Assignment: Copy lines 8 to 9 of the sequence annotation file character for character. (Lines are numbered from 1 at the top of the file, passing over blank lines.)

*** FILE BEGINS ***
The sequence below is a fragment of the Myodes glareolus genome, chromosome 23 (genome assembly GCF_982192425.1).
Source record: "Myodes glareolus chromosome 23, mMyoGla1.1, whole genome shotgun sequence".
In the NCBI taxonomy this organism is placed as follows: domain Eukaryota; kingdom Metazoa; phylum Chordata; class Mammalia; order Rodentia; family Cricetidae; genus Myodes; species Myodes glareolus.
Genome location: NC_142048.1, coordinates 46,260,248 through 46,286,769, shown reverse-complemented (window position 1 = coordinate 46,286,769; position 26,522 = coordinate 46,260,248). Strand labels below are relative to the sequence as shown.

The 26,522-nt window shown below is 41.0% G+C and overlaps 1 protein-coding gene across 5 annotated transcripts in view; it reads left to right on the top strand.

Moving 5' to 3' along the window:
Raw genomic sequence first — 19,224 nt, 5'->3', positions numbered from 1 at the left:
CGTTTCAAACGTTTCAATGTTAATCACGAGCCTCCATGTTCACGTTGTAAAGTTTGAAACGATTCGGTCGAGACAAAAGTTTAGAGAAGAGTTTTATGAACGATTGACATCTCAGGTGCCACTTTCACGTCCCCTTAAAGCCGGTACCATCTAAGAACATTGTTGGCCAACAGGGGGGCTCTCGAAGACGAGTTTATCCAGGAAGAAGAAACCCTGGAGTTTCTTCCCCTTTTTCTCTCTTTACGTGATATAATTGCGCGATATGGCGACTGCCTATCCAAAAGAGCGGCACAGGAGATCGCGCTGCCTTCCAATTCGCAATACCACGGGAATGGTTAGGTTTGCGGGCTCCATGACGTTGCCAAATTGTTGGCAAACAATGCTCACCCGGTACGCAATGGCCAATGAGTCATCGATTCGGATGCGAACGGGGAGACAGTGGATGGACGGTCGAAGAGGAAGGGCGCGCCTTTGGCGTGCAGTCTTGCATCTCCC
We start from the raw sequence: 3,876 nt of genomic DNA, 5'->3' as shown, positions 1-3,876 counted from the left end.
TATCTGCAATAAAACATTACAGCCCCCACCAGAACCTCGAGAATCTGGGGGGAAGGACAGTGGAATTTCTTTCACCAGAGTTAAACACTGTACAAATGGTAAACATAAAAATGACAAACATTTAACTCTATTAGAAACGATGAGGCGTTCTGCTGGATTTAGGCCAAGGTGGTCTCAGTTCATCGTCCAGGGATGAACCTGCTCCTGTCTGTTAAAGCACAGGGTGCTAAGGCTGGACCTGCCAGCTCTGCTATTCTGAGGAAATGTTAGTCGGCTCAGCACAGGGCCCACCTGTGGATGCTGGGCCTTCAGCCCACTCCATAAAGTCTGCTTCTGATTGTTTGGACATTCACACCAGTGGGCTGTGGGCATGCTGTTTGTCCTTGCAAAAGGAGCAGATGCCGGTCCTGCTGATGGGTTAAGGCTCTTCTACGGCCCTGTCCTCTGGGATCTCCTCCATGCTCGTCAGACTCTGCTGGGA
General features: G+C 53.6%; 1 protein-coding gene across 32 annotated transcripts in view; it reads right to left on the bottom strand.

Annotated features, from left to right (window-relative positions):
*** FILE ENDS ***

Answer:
CGTTTCAAACGTTTCAATGTTAATCACGAGCCTCCATGTTCACGTTGTAAAGTTTGAAACGATTCGGTCGAGACAAAAGTTTAGAGAAGAGTTTTATGAACGATTGACATCTCAGGTGCCACTTTCACGTCCCCTTAAAGCCGGTACCATCTAAGAACATTGTTGGCCAACAGGGGGGCTCTCGAAGACGAGTTTATCCAGGAAGAAGAAACCCTGGAGTTTCTTCCCCTTTTTCTCTCTTTACGTGATATAATTGCGCGATATGGCGACTGCCTATCCAAAAGAGCGGCACAGGAGATCGCGCTGCCTTCCAATTCGCAATACCACGGGAATGGTTAGGTTTGCGGGCTCCATGACGTTGCCAAATTGTTGGCAAACAATGCTCACCCGGTACGCAATGGCCAATGAGTCATCGATTCGGATGCGAACGGGGAGACAGTGGATGGACGGTCGAAGAGGAAGGGCGCGCCTTTGGCGTGCAGTCTTGCATCTCCC
We start from the raw sequence: 3,876 nt of genomic DNA, 5'->3' as shown, positions 1-3,876 counted from the left end.